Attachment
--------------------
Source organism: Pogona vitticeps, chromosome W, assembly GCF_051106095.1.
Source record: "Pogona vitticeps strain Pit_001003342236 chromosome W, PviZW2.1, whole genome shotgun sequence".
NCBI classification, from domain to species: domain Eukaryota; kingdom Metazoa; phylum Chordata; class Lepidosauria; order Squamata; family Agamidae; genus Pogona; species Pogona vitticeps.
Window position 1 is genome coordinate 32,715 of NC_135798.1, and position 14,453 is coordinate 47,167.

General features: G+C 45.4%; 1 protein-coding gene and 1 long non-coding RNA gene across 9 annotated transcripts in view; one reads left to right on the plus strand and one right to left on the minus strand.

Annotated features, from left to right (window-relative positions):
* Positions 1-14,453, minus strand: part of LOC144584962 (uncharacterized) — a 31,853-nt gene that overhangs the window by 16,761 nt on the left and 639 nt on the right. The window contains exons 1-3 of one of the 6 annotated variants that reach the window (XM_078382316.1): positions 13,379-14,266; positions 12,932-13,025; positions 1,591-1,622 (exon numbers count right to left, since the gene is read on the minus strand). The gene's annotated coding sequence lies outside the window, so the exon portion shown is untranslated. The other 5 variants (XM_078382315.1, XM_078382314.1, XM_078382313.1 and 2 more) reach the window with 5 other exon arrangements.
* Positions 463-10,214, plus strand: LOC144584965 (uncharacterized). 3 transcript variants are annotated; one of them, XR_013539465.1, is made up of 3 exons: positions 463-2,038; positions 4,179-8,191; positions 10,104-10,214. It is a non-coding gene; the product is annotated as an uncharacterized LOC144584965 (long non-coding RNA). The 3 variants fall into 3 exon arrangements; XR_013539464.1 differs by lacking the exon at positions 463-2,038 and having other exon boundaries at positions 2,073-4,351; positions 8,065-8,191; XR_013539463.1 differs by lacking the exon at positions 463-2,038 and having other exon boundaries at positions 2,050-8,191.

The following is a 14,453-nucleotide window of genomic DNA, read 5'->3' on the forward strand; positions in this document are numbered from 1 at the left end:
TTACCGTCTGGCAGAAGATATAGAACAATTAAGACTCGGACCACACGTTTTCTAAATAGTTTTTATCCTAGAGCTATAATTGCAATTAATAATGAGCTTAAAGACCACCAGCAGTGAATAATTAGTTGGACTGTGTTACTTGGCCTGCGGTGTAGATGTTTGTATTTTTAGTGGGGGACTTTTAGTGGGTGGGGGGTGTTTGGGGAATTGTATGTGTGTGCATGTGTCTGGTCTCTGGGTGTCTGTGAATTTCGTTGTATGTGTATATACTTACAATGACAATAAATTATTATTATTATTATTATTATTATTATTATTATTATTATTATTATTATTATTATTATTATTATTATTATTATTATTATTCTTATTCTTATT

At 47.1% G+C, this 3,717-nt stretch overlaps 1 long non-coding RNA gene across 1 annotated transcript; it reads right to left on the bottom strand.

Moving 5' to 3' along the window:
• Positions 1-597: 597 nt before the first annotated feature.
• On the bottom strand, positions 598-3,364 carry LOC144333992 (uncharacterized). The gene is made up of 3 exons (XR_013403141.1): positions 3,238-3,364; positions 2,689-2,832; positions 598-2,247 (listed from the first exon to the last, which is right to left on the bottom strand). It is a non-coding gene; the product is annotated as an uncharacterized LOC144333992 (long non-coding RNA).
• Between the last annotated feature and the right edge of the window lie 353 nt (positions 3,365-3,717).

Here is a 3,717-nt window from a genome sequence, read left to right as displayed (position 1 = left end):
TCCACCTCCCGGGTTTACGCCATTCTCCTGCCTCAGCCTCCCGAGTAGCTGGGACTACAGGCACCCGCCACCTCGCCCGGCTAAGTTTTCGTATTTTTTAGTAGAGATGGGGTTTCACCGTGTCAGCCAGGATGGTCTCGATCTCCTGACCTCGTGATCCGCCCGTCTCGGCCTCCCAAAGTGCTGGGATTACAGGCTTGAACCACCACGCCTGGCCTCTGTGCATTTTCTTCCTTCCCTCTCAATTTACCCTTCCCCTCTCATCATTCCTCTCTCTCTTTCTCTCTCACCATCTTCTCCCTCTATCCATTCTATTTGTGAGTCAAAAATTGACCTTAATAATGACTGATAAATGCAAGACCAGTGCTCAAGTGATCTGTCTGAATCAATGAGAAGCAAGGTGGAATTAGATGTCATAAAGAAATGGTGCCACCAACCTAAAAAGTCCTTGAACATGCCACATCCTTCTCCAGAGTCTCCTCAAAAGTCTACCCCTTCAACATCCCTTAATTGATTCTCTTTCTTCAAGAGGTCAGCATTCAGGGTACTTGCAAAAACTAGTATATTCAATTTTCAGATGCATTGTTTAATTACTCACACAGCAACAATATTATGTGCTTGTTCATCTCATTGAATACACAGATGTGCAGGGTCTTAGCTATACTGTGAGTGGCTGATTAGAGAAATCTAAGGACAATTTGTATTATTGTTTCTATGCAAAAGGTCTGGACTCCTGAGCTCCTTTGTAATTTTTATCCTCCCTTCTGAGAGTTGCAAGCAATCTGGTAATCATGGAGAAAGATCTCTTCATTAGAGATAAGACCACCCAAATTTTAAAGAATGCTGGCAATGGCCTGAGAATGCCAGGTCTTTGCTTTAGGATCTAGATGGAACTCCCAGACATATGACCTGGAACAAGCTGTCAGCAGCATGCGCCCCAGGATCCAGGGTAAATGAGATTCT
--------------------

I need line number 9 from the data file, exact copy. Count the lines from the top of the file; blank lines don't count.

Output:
The following is a 14,453-nucleotide window of genomic DNA, read 5'->3' on the forward strand; positions in this document are numbered from 1 at the left end: